Search - 10,000 B.C. (10 000 av. J.C.) (2008) on DVD

10,000 B.C. (10 000 av. J.C.) (2008)
10000 BC
10 000 av. J.C.
Actors: Camilla Belle, Steven Strait, Marco Khan
Director: Roland Emmerich

DVD, French and English

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Movie Details

Actors: Camilla Belle, Steven Strait, Marco Khan
Director: Roland Emmerich
Studio: Warner
Format: DVD
Number of Discs: 1
SwapaDVD Credits: 1
Total Copies: 1
Members Wishing: 0
MPAA Rating: NR (Not Rated)
Languages: English, French
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Member Movie Reviews

Jay F. (CamJay77) from MANSFIELD, OH
Reviewed on 1/19/2013...
Some notes on this: It contains both Widescreen and Full-screen on one disc. And it contains an "Exciting Alternate Ending" with "Awesome Additional Scenes" as Special Features.

It's best to view this movie with the proper expectations. It certainly wasn't designed to be a realistic or historically accurate portrayal of the times, but better serves as a mythological tale of human struggle as experienced by a fictional tribe somewhere North of the Himalayan mountains, and what they were able to learn from the interaction of their leader D'hel while on his journey with other tribes to recapture their people who were taken as slaves by a more advanced civilization.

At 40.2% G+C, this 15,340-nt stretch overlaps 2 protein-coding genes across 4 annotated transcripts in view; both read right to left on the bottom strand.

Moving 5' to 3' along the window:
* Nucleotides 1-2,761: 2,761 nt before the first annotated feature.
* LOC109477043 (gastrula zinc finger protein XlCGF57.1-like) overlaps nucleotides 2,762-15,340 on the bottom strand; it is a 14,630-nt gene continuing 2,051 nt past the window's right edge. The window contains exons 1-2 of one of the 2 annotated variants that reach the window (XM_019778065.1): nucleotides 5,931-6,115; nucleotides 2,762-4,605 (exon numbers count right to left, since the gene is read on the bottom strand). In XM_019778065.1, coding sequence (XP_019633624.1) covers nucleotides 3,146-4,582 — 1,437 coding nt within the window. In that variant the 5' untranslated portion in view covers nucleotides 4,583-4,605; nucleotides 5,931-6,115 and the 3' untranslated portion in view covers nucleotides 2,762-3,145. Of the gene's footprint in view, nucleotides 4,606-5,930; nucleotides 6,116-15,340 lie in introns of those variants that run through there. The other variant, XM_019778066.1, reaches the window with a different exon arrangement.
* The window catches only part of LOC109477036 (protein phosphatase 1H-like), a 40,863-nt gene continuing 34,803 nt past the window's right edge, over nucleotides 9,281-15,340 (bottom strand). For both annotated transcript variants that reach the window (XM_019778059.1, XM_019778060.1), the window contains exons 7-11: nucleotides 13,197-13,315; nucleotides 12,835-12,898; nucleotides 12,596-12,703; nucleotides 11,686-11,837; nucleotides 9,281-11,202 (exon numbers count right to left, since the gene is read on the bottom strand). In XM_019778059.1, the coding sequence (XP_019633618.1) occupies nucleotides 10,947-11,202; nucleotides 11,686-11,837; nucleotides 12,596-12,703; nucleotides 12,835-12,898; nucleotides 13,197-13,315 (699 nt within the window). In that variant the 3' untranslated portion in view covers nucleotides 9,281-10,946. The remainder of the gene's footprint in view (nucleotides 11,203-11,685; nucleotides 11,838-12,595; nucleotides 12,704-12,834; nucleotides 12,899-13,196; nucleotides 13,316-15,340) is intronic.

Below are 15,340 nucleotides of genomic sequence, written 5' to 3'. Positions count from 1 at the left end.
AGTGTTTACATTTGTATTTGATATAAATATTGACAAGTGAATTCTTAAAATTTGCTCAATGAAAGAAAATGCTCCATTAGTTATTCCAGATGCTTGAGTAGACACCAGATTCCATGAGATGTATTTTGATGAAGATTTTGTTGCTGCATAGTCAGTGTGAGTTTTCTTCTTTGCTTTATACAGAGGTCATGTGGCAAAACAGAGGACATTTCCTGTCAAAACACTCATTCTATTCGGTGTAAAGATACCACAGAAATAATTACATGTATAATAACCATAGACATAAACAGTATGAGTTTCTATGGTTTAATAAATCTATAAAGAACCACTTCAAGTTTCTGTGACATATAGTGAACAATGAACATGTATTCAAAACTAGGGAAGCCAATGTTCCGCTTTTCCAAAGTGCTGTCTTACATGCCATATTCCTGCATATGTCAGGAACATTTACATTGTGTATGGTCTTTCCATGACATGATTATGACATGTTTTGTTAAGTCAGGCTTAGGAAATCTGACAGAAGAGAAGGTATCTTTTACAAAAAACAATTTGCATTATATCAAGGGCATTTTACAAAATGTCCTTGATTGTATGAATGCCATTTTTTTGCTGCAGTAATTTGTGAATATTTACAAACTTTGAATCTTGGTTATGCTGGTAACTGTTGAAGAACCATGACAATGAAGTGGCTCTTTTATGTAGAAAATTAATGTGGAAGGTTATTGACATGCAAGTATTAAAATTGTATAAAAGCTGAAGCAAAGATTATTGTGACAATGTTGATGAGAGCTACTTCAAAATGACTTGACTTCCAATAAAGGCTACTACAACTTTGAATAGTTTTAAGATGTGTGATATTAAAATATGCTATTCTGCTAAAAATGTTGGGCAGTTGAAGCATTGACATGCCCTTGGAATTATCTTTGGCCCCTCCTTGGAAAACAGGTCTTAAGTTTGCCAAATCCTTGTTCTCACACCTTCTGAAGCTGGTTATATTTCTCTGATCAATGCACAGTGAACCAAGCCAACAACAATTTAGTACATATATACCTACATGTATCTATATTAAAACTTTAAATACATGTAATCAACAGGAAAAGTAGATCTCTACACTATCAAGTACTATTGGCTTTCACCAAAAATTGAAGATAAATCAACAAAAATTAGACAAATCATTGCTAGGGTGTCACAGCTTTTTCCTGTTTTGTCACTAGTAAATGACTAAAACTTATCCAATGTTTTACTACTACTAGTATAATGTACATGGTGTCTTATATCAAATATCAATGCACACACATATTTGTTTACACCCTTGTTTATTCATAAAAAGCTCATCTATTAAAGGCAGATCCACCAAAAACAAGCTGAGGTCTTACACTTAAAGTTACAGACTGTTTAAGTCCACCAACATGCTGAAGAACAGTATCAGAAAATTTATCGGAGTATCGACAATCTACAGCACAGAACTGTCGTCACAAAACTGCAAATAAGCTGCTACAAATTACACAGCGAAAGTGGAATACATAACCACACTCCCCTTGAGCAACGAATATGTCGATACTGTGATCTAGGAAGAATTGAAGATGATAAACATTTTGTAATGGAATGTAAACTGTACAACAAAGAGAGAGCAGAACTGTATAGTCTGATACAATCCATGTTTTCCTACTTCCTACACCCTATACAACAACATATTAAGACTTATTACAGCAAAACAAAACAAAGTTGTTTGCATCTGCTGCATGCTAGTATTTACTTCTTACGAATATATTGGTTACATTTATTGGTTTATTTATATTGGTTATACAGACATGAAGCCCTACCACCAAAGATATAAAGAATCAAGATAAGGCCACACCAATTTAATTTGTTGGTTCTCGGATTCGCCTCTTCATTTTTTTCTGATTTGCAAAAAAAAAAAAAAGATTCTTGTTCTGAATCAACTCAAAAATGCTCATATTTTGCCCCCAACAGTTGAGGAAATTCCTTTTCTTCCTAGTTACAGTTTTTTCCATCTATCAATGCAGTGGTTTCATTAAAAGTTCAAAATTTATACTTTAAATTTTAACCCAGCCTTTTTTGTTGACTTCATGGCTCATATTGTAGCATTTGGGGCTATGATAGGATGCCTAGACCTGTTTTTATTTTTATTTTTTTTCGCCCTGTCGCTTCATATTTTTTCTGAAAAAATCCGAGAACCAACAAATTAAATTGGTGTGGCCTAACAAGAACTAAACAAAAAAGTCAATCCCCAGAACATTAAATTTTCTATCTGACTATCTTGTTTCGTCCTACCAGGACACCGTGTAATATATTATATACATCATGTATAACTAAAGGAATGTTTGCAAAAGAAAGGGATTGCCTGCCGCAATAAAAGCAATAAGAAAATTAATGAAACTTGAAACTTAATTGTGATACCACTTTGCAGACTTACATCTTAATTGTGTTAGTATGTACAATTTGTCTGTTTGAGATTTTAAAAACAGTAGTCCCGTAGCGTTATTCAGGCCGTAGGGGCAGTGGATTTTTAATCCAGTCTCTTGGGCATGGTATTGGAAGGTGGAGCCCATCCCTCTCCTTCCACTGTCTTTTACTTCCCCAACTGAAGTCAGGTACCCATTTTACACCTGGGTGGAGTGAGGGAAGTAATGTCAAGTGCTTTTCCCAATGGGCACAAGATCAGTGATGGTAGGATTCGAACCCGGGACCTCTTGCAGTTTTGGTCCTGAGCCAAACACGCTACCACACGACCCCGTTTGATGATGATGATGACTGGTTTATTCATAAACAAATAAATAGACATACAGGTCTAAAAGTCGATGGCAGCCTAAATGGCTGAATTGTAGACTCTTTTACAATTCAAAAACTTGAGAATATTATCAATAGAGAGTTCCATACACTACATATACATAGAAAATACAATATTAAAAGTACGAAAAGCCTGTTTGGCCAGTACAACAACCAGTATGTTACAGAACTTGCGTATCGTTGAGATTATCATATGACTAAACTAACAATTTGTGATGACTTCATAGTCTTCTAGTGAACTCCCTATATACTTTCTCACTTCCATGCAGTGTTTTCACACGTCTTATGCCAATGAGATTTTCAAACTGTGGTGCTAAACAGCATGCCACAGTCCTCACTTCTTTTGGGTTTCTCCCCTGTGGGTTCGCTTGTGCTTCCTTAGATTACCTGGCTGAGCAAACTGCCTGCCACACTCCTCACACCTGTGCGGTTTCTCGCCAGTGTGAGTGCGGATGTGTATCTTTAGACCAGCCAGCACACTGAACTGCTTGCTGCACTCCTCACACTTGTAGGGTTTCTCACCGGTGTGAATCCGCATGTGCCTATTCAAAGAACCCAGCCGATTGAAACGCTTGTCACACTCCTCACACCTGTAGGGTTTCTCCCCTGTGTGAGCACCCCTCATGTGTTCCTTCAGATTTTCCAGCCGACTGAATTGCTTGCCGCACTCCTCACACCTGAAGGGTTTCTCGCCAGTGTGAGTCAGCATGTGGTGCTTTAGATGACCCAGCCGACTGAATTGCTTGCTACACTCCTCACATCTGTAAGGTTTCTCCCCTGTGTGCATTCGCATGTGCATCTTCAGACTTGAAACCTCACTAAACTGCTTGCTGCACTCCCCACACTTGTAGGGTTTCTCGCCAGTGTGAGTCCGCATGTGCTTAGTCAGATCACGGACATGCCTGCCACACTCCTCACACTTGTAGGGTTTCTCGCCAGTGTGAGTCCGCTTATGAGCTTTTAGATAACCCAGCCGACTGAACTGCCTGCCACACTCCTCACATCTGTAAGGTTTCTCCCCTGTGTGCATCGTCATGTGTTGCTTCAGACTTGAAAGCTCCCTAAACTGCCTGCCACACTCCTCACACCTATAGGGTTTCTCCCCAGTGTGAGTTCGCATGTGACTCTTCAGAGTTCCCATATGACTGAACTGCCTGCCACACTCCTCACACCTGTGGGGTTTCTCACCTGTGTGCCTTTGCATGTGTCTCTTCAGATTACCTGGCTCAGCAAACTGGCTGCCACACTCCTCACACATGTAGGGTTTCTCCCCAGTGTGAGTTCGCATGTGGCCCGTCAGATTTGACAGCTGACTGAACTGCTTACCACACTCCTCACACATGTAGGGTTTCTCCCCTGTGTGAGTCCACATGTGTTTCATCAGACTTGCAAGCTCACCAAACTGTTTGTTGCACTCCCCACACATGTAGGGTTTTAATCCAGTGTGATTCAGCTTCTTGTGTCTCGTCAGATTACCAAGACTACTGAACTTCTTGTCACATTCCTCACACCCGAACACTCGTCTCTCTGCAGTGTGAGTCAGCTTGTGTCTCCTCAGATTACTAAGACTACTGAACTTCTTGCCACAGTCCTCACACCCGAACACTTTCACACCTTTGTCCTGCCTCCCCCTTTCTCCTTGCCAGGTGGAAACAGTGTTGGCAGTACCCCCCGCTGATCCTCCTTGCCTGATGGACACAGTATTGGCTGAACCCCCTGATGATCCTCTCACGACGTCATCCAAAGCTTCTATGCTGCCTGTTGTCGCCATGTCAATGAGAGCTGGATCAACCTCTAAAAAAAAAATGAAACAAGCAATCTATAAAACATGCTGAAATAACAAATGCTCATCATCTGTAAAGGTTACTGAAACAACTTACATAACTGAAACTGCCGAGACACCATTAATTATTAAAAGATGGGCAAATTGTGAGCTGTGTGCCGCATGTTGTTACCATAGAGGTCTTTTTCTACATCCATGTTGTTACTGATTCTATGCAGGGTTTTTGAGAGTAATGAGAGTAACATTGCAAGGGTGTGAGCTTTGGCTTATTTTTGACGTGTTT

Yes there are many inconsistencies with this film as it relates to time, place, and languages spoken. Even more amusing is the existence of jungle roaming, carnivorous ostriches (which never existed), along with saber tooth tigers and woolly mammoths that had long been extinct. What is to be appreciated from this movie is the struggle of mankind against each other, including personal insecurities, overcome by cooperation of those who developed a vested interest to unite and vanquish a common enemy.
Some other embellishments include the protagonist and his modest crew crossing the Himalayas while keeping pace with "the demons with four legs" (Egyptians on horseback) who captured their villagers, including the cherished Evolet. The extreme distance of their journey by far exceeds the possible range covered these peoples, who though nomadic, usually never wandered more than a few hundred square miles from their origins. Despite harsh realities, we witness their grim meanderings across the Himalayas, through Indian jungles, across the Middle East, and lastly as they join forces with African tribes along the Nile, even while dragging their injured.
However, considering the movie for its context rather than its content, 10,000 B.C. becomes an intriguing diversion, and a more realistic entertainment alternative than reality television.